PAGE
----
I’m Really Pulling for the Sons of Lara
Speaking of family dynamics, I can’t get enough of Clark and Tal mixing it up on screen. Part of me wants to make the comparison to how Thor and Loki are often played over in the MCU and while there are definitely similarities, I think the differences more than make this relationship distinctive.
For one thing, Thor and Superman are two very different characters. Yes, they are both strong and they both fly and all that, but they serve two very different functions in their respective universes. Thor is a god, essentially. He was raised on Asgard and only became a hero on Earth when things from his hometown started causing a ruckus or when a nearly omnipotent alien wiped out half of the universe’s population. (Note: I am sticking with the MCU Thor for this bit. I know that the comic book Thor is very different. Don’t “at” me on this.) This version of Superman, like most, is the hero to his adoptive world. He was raised on Earth and has more skin in the game.
On the flip side, Loki was raised with Thor while Tal was dealt one of the worst hands in fictional history. Both had glorious conquest as their end goals, but their motivations were very different. Loki felt inferior and like he was the second-best son, even though Odin loved them both. Tal was abused for years by his father and firmly believed that his job was to return the glory of Krypton.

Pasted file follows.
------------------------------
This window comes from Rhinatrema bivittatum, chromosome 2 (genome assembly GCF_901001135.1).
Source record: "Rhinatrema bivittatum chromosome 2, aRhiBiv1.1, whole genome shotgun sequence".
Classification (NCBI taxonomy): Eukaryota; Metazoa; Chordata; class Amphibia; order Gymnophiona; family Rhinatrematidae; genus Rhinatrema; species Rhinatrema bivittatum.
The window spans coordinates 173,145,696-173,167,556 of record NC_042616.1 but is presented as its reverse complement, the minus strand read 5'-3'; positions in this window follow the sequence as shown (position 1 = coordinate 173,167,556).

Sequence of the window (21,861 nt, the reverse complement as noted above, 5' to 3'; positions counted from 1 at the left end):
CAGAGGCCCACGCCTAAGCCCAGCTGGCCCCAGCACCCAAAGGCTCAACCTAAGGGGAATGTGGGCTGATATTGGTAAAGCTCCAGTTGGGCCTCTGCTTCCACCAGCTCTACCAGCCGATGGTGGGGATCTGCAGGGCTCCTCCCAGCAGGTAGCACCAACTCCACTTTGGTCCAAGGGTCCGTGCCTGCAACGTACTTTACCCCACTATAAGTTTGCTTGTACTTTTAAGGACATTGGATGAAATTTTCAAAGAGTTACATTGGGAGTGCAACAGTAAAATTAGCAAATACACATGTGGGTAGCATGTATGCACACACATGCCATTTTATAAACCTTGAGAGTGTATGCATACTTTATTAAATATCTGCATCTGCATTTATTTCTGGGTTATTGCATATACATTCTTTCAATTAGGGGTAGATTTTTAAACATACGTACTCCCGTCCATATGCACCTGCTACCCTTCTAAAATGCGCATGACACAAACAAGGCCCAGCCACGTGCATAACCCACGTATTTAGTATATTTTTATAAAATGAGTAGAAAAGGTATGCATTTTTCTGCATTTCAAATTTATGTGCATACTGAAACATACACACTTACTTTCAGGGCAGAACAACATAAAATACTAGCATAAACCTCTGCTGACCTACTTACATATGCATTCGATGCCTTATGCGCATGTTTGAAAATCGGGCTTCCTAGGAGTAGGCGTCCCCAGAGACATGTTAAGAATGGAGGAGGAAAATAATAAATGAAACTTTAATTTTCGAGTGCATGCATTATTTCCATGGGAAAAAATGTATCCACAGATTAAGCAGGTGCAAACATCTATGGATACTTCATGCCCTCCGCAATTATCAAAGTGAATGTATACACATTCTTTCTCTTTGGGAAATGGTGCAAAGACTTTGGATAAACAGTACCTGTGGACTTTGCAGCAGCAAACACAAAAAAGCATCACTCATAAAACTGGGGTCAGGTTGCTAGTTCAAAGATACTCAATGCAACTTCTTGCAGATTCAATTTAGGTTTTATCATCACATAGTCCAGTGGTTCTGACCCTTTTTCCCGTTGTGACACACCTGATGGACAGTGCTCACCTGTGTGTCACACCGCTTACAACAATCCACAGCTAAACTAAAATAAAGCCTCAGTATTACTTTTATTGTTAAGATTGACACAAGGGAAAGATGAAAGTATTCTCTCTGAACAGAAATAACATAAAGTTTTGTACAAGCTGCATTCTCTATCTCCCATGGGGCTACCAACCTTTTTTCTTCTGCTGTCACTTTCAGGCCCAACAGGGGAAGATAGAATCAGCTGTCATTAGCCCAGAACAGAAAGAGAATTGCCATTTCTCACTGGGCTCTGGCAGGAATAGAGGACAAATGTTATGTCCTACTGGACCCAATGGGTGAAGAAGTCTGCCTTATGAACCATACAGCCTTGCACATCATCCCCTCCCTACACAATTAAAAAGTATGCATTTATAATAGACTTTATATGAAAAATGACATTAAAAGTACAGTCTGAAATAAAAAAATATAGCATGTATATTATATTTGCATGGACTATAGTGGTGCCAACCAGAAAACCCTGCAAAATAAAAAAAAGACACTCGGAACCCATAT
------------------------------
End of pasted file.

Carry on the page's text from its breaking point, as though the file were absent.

It is absolutely fair to say that Thor and Loki teaming up and Superman and Tal-Rho teaming up have similar vibes, but there are enough differences between the two pairs that I think this show stands on its own.
And I just loved the scenes with Superman and Tal. The bickering. The teaming up. Tal’s noble sacrifice. The bits in the Fortress. Superman saving his brother. All of them just made me so happy. It was their final scene of the episode that cemented it. Tal telling Superman to tell Jordan he was sorry and Superman saying that maybe one day Tal can tell Jordan himself and then Superman calling him brother was great.
Yeah, this is another case of the villain becoming more acceptable, but the name of this episode was Anti-Hero, so what do you expect?
The Life of Bizarro
Mitchell Anderson’s part of the episode is the only part that gave me any kind of pause. It wasn’t him snapping and using X-Kryptonite to hunt down Bizarro and ultimately seem to kill him. Well, it was that, but not the actual act of him hunting Bizarro down and (apparently) killing him.
(I write “seem” because this show has proven that it will zig when you think it’s going to zag, and that zig can come during another zig. So, I ain’t saying he’s actually, factually dead. Yet.)
In this world, X-Kryptonite gives humans super-powers on par with Superman. That’s a neat idea. The problem is that once you ring that bell, you can’t un-ring it, and this sort of plot device has the potential to be overused. I’m not suggesting the writers are doing that here, but it’s a personal thing with me that once you introduce that sort of concept the natural question becomes, “Well, why doesn’t the military use it more and what is to stop other people from stealing it or using it to create an army of super people?” And on and on and on.